In the queue, people gathered in small clusters as much for warmth as company. The queue itself snaked out of the crematorium, and as the ceremony began it became more of a throng around the entrance as people politely jostled and arranged themselves to try and hear what was going on inside. A silent, large crowd, gathered to pay their respects. The sort you tend only to see when
someone has been taken well before their time.
Steve was 42 when he died from prostate cancer. As I stood afterwards with the small group of us who had played football with him, our talk turned to how unfair it all was. How devastating to see his family left behind. But also, to whether we should have noticed or done something sooner. Had he gone to the GP when he should? Had the NHS done all it could for him? Steve had stopped playing the previous year because of severe back pain. Many of us were from medical backgrounds. Had we missed something? Should we have done something different? It never occurred to us that it could be something so serious.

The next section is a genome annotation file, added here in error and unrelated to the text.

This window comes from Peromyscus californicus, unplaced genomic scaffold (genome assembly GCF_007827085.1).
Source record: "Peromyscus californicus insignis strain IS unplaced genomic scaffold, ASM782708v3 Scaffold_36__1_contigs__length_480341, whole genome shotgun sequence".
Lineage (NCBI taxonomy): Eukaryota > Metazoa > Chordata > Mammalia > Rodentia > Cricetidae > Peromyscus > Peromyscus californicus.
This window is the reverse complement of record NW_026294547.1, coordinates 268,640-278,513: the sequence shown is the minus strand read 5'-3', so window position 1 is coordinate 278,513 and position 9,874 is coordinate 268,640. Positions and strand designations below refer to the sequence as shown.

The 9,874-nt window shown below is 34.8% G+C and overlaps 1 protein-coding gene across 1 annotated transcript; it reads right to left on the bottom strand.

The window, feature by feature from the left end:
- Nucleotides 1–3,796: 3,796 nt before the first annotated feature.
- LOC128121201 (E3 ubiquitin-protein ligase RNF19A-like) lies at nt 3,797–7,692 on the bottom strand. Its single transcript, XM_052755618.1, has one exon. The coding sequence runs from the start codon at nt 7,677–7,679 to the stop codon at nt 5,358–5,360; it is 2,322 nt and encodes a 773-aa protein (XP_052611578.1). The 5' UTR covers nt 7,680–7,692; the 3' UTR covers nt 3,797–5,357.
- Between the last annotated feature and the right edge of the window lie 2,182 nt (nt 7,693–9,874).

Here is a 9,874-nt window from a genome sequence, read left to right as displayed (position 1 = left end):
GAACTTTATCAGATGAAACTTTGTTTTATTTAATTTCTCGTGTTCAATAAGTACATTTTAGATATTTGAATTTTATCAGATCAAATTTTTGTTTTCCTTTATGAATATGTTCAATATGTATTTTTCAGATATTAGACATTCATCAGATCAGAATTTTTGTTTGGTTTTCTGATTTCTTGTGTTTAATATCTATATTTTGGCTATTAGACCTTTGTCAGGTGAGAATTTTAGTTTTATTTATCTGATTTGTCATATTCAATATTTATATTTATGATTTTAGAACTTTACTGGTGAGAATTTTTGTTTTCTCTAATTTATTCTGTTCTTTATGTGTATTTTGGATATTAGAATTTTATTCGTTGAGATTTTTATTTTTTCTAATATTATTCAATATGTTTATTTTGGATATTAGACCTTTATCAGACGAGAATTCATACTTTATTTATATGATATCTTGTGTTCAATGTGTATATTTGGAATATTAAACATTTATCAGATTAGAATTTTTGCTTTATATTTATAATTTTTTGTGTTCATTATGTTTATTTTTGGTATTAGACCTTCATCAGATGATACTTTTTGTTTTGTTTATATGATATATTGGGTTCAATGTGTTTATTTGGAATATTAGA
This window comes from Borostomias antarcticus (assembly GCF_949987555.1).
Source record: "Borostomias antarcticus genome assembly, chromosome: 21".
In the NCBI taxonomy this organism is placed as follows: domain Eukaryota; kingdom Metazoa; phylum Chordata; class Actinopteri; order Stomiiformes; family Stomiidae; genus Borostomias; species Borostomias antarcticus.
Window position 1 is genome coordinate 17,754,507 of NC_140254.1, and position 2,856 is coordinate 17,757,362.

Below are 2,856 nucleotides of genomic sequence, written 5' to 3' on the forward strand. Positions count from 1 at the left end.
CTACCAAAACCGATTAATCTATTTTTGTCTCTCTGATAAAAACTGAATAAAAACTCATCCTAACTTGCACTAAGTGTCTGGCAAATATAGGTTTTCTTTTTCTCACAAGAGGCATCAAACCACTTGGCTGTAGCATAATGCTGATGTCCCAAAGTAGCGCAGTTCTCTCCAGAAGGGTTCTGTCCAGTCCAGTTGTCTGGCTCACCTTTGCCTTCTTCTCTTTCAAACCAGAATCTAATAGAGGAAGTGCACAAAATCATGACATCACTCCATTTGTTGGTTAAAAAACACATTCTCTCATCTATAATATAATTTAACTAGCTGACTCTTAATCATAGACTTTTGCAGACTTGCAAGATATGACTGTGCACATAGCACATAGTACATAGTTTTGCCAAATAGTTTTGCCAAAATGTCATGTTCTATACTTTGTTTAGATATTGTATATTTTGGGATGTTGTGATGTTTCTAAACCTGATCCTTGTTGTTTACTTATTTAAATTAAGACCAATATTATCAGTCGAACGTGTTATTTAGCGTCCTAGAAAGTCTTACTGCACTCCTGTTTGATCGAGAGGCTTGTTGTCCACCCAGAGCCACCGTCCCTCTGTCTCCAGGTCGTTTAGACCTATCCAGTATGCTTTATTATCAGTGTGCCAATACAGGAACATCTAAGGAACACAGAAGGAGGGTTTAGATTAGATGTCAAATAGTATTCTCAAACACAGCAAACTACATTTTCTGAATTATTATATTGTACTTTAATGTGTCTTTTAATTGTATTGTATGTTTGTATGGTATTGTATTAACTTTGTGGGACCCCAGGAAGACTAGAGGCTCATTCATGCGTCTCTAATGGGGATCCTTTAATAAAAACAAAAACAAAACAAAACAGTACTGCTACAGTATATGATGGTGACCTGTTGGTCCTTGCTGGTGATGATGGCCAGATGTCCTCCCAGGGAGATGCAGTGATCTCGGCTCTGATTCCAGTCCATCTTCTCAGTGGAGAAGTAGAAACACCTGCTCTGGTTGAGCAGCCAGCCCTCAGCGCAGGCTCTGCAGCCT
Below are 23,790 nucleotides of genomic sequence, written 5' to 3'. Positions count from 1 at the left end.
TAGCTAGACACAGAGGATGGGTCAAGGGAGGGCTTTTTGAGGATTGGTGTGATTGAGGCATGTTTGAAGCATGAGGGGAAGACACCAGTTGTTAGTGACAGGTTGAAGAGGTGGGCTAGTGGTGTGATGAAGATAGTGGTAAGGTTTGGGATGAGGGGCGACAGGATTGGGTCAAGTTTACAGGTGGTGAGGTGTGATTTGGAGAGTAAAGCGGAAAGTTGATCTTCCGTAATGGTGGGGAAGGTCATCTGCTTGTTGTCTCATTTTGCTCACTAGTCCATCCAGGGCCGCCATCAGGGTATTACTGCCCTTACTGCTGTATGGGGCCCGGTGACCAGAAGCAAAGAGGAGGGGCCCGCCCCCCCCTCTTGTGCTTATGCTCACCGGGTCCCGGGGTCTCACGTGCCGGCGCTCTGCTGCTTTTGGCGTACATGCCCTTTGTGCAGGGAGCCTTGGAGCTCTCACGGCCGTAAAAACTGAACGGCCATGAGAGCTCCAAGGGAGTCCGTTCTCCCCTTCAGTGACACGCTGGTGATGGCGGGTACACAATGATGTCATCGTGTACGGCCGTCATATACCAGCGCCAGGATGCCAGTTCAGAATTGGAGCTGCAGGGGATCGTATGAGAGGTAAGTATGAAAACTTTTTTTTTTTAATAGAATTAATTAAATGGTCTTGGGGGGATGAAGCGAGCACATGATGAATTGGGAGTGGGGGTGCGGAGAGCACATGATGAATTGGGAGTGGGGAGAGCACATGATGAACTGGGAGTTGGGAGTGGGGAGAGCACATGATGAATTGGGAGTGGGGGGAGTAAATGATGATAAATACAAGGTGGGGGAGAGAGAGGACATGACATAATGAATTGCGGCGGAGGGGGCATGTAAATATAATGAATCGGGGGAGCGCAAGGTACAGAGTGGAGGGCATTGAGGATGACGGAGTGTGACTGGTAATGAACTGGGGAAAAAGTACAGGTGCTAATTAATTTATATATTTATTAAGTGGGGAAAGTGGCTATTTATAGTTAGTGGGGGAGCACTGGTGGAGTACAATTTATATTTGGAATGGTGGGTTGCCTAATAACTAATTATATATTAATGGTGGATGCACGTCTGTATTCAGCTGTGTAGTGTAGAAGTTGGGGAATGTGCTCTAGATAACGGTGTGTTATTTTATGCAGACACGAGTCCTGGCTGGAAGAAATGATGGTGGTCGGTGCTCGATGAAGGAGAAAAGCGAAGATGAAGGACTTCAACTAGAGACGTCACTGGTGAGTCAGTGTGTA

Prostate cancer rates are increasing in young men and, when diagnosed in this age group, is usually at a stage where survival rates are much lower than for older men.
The male GPs at the practice are taking part in Movember to raise awareness of men’s health problems. So, when I look in the mirror and am tempted to shave off my disconcerting moustache, I think of Steve. I think of other men – patients and friends – lost too young to prostate cancer, testicular cancer or suicide.
Please, if you are worried about your health, please don’t hesitate to contact us and we will do everything we can to help. It’s what we are here for.